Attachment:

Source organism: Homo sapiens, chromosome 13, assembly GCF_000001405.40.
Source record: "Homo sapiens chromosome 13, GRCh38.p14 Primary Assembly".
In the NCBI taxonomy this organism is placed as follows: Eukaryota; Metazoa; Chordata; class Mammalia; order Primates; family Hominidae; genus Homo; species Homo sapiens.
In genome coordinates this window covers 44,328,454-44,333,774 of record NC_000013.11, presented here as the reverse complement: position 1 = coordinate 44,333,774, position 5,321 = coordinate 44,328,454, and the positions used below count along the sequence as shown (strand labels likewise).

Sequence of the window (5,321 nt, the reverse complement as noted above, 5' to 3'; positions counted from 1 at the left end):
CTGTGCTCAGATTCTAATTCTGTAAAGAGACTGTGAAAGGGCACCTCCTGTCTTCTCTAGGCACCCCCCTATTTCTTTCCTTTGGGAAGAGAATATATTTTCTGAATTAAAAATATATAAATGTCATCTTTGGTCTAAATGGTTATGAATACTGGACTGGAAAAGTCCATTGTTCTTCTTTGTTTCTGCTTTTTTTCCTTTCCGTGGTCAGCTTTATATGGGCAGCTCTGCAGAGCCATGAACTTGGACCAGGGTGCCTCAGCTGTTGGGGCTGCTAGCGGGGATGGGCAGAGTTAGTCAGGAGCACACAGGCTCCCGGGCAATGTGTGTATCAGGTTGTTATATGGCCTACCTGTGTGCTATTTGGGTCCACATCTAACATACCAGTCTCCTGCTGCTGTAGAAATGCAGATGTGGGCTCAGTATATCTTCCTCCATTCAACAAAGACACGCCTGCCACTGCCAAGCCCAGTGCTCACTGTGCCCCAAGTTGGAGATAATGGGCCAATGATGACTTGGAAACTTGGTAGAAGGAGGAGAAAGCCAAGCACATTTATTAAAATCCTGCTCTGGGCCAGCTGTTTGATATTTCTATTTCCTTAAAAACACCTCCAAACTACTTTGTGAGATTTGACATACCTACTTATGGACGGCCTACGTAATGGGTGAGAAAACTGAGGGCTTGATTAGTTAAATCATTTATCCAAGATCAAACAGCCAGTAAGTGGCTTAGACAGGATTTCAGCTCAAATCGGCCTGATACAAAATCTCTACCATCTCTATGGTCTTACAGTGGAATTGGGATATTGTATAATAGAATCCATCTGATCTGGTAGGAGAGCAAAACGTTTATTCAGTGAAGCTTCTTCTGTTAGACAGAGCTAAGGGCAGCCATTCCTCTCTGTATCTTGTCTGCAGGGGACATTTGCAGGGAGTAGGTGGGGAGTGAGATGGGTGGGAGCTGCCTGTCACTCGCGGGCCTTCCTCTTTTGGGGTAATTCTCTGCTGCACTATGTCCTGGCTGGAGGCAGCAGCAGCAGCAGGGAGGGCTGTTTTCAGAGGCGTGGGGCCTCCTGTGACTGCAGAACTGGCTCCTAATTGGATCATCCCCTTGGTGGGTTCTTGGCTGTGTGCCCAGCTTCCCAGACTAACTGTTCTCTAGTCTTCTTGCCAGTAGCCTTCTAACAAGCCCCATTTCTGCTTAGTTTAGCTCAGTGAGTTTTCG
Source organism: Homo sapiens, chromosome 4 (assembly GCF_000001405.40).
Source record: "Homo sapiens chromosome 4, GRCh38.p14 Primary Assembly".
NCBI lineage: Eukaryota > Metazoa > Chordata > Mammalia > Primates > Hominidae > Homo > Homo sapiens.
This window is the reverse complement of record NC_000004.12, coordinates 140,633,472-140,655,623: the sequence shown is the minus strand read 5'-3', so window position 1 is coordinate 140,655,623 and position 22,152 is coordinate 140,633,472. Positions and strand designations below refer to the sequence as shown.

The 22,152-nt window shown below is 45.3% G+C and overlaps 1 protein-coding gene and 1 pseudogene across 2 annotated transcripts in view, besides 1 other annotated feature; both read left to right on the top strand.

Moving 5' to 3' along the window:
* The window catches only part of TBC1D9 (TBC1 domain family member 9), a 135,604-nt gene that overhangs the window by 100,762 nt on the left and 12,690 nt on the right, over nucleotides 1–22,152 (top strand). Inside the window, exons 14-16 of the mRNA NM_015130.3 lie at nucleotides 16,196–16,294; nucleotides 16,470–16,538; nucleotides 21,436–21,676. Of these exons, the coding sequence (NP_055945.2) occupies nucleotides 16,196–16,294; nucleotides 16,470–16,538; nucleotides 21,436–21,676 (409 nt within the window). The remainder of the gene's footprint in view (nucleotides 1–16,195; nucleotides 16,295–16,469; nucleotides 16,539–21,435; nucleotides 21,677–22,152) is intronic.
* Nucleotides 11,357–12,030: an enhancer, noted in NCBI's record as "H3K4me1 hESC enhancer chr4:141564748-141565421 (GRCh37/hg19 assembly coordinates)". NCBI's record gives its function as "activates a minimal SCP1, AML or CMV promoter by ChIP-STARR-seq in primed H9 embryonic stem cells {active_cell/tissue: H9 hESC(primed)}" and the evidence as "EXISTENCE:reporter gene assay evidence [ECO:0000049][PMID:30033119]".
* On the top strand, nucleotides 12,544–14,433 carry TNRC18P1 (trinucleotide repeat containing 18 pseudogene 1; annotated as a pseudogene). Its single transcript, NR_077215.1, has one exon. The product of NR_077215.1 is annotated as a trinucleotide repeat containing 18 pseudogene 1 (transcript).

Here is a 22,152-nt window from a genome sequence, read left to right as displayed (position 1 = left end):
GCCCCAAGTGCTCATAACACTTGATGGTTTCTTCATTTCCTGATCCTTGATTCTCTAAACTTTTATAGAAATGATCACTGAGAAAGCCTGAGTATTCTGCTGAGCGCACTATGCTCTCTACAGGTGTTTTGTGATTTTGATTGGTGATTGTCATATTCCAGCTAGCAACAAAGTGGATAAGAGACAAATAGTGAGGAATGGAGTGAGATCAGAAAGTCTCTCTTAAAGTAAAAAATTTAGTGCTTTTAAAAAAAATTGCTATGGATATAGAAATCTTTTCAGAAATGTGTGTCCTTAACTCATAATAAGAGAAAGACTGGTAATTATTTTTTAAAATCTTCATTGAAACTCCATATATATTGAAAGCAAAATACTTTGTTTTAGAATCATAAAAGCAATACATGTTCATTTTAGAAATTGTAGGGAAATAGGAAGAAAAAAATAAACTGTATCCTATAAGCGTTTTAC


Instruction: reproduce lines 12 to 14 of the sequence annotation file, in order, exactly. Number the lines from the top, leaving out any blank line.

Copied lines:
Moving 5' to 3' along the window:
* The window catches only part of TBC1D9 (TBC1 domain family member 9), a 135,604-nt gene that overhangs the window by 100,762 nt on the left and 12,690 nt on the right, over nucleotides 1–22,152 (top strand). Inside the window, exons 14-16 of the mRNA NM_015130.3 lie at nucleotides 16,196–16,294; nucleotides 16,470–16,538; nucleotides 21,436–21,676. Of these exons, the coding sequence (NP_055945.2) occupies nucleotides 16,196–16,294; nucleotides 16,470–16,538; nucleotides 21,436–21,676 (409 nt within the window). The remainder of the gene's footprint in view (nucleotides 1–16,195; nucleotides 16,295–16,469; nucleotides 16,539–21,435; nucleotides 21,677–22,152) is intronic.
* Nucleotides 11,357–12,030: an enhancer, noted in NCBI's record as "H3K4me1 hESC enhancer chr4:141564748-141565421 (GRCh37/hg19 assembly coordinates)". NCBI's record gives its function as "activates a minimal SCP1, AML or CMV promoter by ChIP-STARR-seq in primed H9 embryonic stem cells {active_cell/tissue: H9 hESC(primed)}" and the evidence as "EXISTENCE:reporter gene assay evidence [ECO:0000049][PMID:30033119]".